Hurray!!! The 18 millionth Bitcoin has been mined, leaving only 3 million out of the total 21 million Bitcoin in supply.
Why is this significant? While this milestone may seem irrelevant to some, this event is of significance to both Bitcoin enthusiasts and investors around the world; as it was widely celebrated.
What this event means is that Bitcoin’s algorithmically-enforced scarcity has become more achievable, and as with all cases of scarcity the increase in demand and limited coin supply will in most cases trigger an increase in price.
This scarcity and limited circulation supply, gives Bitcoin and cryptocurrencies an advantage over fiat monies as it increases their value. However for fiat, it is a different scenario as money is/can repeatedly printed.
In addition to the above event, the third Bitcoin halving since its creation is set to occur in about six months (May 2020) and this will further reduce Bitcoin’s block reward by half from 12.5 BTC to 6.25 BTC; giving it a fair valuation of around $90,000 per coin.
Bitcoin halving which occurs every four years, has in the case of the past two (2012, 2016) halving events led to a rise in BTC price a year before and after halving. Notably seen in its ATH of $20,000 in December 2017.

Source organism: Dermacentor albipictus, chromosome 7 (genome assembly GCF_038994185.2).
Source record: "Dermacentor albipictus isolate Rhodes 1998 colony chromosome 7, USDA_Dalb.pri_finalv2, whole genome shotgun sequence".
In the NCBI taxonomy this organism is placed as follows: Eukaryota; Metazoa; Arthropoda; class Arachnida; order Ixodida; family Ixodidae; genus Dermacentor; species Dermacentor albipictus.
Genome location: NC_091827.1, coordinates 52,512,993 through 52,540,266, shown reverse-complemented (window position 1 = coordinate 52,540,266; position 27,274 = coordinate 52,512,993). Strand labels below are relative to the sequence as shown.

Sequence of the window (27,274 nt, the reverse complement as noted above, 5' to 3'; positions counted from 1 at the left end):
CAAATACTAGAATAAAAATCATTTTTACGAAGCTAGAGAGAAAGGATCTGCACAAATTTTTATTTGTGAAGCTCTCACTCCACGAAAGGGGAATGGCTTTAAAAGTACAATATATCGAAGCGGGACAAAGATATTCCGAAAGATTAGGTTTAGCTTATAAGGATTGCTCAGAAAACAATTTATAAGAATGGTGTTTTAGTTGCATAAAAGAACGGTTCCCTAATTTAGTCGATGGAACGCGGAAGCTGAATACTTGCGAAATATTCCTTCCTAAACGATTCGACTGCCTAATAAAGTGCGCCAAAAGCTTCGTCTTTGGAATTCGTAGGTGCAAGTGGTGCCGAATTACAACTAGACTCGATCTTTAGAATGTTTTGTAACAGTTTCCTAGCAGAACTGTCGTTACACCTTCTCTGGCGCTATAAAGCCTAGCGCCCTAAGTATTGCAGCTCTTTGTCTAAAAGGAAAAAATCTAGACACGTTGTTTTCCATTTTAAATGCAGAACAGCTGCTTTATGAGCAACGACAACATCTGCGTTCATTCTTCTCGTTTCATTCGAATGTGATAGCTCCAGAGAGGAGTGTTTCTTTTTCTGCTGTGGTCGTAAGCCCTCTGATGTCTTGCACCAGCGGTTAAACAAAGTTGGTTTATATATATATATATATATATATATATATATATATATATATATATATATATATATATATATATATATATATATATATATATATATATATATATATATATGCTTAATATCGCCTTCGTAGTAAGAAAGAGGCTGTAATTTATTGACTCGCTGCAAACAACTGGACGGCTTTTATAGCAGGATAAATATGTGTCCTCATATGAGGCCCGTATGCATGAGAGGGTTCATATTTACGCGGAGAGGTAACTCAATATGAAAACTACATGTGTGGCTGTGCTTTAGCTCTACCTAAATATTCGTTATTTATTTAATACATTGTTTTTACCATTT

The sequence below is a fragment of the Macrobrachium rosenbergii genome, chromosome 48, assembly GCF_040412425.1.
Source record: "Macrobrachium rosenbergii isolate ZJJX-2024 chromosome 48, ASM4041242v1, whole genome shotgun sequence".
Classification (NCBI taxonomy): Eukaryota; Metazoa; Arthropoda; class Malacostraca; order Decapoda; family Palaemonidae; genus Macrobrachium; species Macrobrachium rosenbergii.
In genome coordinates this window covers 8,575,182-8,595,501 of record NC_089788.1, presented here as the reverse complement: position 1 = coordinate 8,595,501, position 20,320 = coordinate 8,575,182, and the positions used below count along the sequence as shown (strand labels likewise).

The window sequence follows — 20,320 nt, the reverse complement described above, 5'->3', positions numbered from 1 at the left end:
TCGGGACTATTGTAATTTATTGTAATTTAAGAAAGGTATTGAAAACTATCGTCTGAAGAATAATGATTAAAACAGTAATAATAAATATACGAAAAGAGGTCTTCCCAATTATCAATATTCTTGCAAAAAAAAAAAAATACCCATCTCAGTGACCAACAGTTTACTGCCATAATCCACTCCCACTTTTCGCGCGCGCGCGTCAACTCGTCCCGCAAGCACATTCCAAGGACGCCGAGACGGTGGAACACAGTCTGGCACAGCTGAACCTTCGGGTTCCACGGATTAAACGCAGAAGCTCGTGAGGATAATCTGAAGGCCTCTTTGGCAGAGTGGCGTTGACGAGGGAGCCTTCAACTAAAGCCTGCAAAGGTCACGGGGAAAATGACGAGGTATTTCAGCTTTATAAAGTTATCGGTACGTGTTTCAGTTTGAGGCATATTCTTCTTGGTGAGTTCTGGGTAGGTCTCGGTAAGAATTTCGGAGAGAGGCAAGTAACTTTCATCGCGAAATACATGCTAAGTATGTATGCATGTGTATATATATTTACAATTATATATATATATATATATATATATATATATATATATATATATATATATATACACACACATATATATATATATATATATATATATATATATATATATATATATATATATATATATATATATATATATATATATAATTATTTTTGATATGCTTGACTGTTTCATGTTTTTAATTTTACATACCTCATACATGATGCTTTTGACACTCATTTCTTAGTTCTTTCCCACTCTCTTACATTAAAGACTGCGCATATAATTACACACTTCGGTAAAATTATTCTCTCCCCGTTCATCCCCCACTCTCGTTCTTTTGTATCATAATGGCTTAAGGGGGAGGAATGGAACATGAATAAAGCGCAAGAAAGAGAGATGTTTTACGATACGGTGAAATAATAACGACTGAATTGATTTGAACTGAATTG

Most analysts have referenced Btcoin’s previous halvings and predict that as those before it, this next halving will sky rocket BTC price higher.
The idea behind halving is to trickle the demand for Bitcoin thereby causing its price to surge. See twitter user Plan B analyse this.
Further analysis: https://twitter.com/rektcapital/status/1184551048746274822
Arguments for an increase in Bitcoin’s supply cap have been made by Matt Luonogo, a crypto enthusiast and founder of Fold who in a Twitter thread highlighted possible negative scenarios with regards to maintaining the BTC 21 million supply limit.
Luonogo claims that should the 21 million supply be maintained, and with miners reward reduced such that they now have to rely solely on transaction fees, then the security of the Bitcoin network may not hold and could face possible threats of reorganization of its blockchain.
Other critics (economists) say the deflationary system of Bitcoin’s hard supply cap isn’t entirely the best.
These arguments are however subject to further analysis and discussions.
Don’t worry, there are about 120 years before the last bitcoin block is mined.
The next 3 million bitcoins will be progressively slower to mine as a result of block reward halvings which occur every 210,000 blocks (about 4 years intervals) and reduce new bitcoin supply by 50 percent. The final bitcoin is expected to be mined in 2140.
What are your thoughts on this? Share in the comments.